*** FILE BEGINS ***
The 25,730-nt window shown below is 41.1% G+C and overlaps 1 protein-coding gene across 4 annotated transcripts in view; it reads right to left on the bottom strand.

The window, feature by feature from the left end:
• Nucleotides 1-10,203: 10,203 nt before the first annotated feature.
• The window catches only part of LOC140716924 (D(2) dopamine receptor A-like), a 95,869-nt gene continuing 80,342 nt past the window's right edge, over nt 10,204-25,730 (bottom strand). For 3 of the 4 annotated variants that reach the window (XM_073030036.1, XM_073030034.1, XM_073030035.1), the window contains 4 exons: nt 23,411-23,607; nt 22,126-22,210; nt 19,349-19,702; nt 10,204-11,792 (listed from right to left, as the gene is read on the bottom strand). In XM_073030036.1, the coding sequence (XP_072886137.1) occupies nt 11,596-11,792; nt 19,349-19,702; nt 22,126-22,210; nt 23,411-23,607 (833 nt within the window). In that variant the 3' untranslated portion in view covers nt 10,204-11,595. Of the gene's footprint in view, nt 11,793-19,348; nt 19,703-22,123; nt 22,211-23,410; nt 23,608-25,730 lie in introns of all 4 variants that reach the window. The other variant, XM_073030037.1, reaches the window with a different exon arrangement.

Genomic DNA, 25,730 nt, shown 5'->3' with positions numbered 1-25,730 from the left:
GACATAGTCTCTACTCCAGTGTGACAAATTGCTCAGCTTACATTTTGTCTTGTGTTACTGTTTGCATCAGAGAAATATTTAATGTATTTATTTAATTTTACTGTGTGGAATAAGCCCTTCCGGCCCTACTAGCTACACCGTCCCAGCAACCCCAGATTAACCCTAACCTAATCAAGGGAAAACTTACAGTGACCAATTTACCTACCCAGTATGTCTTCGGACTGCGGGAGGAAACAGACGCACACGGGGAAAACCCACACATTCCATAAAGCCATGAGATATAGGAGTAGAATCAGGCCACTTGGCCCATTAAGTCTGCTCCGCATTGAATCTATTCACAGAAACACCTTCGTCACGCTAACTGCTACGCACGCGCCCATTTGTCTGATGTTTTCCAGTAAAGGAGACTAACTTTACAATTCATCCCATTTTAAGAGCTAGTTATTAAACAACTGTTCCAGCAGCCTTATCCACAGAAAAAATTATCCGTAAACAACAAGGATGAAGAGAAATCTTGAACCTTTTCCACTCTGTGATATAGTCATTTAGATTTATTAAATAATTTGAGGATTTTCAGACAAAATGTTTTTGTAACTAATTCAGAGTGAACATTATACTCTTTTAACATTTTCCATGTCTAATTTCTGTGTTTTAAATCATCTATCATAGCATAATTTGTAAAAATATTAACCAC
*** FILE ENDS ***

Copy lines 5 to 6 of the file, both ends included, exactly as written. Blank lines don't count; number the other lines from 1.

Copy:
Genomic DNA, 25,730 nt, shown 5'->3' with positions numbered 1-25,730 from the left:
GACATAGTCTCTACTCCAGTGTGACAAATTGCTCAGCTTACATTTTGTCTTGTGTTACTGTTTGCATCAGAGAAATATTTAATGTATTTATTTAATTTTACTGTGTGGAATAAGCCCTTCCGGCCCTACTAGCTACACCGTCCCAGCAACCCCAGATTAACCCTAACCTAATCAAGGGAAAACTTACAGTGACCAATTTACCTACCCAGTATGTCTTCGGACTGCGGGAGGAAACAGACGCACACGGGGAAAACCCACACATTCCATAAAGCCATGAGATATAGGAGTAGAATCAGGCCACTTGGCCCATTAAGTCTGCTCCGCATTGAATCTATTCACAGAAACACCTTCGTCACGCTAACTGCTACGCACGCGCCCATTTGTCTGATGTTTTCCAGTAAAGGAGACTAACTTTACAATTCATCCCATTTTAAGAGCTAGTTATTAAACAACTGTTCCAGCAGCCTTATCCACAGAAAAAATTATCCGTAAACAACAAGGATGAAGAGAAATCTTGAACCTTTTCCACTCTGTGATATAGTCATTTAGATTTATTAAATAATTTGAGGATTTTCAGACAAAATGTTTTTGTAACTAATTCAGAGTGAACATTATACTCTTTTAACATTTTCCATGTCTAATTTCTGTGTTTTAAATCATCTATCATAGCATAATTTGTAAAAATATTAACCAC